John Toler [Lord Norbury]

Commentary

Life
1745-1831 [John Toler; Ist Earl of Norbury]; b. Co. Tipperary; ed. TCD, MA 1766; bar 1770; MP Tralee, 1776; leading opponent of Catholic Emancipation; Soc.-Gen., 1789; Att.-Gen. 1798; established reputation as hanging judge in 1978 Rising and aftermath; voted for Union, becoming Chief Justice of the Court of Common Pleas; also Baronet, 1800; considered unfit to sit on bench by peers, including Sir Jonah Barrington; object of petitions for removal in Westminister sponsored by Daniel O’Connell and others; retained post to 1827, his removal precipitated by senility; created earl, 1827; features in narrative by Barrington such as Curran’s witticism about the beef under his care being ‘well hung’; d. 27 July. ODNB DIH DIB

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Commentary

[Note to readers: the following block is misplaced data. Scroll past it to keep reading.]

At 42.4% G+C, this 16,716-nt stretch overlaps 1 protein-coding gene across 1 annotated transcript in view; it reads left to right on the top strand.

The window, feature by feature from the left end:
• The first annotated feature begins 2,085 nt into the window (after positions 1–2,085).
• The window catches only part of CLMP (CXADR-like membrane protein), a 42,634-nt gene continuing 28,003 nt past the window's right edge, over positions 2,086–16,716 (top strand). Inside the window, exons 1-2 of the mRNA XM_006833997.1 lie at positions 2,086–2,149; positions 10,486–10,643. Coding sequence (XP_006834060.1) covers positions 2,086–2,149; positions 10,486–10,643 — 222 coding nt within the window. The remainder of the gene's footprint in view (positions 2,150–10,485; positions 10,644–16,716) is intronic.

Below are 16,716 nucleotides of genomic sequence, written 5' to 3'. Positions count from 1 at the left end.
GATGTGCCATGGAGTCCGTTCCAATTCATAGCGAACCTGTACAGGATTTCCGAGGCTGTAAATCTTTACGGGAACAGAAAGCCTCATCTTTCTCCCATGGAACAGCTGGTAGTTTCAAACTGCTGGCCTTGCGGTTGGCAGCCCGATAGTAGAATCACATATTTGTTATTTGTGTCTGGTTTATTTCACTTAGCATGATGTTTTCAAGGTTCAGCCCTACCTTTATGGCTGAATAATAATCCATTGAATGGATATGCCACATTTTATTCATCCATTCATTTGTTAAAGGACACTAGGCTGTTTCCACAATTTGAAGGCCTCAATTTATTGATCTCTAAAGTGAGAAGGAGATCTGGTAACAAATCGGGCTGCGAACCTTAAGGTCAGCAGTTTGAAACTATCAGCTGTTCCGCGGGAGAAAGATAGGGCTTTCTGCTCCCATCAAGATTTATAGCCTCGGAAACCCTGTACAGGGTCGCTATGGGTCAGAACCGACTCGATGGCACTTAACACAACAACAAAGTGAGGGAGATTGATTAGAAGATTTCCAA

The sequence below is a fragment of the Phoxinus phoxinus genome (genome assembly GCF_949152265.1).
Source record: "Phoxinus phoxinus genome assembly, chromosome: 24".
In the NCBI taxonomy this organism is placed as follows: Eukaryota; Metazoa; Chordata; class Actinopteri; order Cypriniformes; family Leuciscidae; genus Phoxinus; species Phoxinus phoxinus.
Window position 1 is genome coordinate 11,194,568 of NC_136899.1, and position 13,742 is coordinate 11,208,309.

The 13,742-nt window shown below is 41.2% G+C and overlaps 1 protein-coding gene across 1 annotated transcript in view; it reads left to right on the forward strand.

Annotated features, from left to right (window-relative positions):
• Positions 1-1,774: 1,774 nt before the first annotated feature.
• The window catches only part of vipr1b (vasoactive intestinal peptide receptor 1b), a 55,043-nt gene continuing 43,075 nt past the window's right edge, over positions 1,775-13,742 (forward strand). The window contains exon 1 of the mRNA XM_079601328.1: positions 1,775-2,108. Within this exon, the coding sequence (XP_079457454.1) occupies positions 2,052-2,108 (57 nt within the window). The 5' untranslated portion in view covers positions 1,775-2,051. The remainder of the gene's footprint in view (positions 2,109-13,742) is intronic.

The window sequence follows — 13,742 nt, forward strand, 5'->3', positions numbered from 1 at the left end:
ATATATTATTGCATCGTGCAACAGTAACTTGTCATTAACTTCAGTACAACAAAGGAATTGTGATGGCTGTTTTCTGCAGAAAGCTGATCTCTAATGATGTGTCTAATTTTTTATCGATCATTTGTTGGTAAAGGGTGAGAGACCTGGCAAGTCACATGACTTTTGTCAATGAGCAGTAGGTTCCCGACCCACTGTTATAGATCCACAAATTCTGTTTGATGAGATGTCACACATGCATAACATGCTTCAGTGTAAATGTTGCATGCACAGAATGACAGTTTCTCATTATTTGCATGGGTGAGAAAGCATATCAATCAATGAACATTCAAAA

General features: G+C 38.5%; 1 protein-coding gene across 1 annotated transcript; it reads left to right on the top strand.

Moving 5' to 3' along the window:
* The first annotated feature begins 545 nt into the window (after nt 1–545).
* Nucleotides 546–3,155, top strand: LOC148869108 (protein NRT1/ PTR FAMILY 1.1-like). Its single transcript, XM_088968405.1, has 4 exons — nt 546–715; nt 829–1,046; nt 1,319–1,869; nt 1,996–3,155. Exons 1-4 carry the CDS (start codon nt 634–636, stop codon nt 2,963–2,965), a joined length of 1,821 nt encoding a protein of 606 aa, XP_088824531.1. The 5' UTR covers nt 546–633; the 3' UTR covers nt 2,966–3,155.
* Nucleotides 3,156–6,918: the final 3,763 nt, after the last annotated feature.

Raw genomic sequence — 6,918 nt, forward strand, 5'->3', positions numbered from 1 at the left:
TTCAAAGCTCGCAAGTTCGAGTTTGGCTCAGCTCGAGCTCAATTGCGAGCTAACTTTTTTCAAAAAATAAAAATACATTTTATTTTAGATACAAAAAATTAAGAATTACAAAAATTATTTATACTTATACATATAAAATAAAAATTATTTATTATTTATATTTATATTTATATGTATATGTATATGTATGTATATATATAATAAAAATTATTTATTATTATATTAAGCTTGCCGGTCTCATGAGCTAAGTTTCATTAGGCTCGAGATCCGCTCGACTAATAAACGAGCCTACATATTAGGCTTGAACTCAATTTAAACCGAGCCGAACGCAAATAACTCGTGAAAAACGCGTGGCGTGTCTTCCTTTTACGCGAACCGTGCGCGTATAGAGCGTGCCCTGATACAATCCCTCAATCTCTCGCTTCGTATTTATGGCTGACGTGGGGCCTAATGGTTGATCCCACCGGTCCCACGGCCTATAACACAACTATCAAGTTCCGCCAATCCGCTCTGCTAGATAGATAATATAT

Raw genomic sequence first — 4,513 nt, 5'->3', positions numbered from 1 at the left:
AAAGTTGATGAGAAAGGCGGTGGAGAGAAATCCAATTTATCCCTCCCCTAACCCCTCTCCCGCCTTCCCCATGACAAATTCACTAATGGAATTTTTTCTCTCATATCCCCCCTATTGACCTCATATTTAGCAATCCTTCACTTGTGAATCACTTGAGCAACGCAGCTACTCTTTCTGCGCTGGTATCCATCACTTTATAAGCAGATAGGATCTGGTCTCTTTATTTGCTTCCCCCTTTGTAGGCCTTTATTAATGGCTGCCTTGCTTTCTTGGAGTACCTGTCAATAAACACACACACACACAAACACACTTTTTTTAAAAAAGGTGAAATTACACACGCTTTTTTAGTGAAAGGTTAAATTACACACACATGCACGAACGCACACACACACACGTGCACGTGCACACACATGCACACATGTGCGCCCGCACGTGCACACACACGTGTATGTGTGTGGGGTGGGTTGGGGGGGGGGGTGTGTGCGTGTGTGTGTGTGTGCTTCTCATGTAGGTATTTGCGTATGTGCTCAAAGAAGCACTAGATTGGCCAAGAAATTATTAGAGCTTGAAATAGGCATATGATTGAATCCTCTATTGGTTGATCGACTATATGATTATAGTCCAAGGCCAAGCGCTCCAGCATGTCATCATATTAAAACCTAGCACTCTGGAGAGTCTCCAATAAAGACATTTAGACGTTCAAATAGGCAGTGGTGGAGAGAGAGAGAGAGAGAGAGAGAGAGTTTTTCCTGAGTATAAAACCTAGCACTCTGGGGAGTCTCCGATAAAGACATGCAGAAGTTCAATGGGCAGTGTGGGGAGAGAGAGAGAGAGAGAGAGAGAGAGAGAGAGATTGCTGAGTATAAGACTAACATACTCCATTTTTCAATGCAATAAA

Daithí Ó hÓgáin, The Hero in Irish Folk History (Dublin: Gill & Macmillan 1985): ‘[Daniel] O’Connell did indeed have strong feelings on the procedure followed by certain magistrates, as is obvious from his personal recollections which were published in 1848. / Most notorious of all was the Chief justice himself, Lord Norbury, who had condemned Robert Emmet and a multitude of others and was known by the uncomplementary appellative of “The Hanging judge’. Daniel was disgusted by Norbury’s sadistic buffoonery, of which he had first-hand experience in his many tussles with that daunting figure. To the folk mind, Norbury was the very epitome of tyranny and corruption, and he must have contributed much to the traditions of the hero’s clashes with the archetypal overbearing magistrate. ’He did not understand, nor was he capable of understanding, a single principle of law’ was Daniel’s own verdict on him, and indeed he was forced to resign from the bench in 1827 after Daniel complained to Parliament that he had fallen asleep during a major trial. Such a bold and independent attitude towards Norbury and other only slightly less preposterous judges made a deep impression on members of the legal profession and raised the standing of O’Connell inestimably in the eyes of the ordinary people. To them, he was the champion who could outmanoeuvre and outwit the full force of the system. [...; &c.] ’

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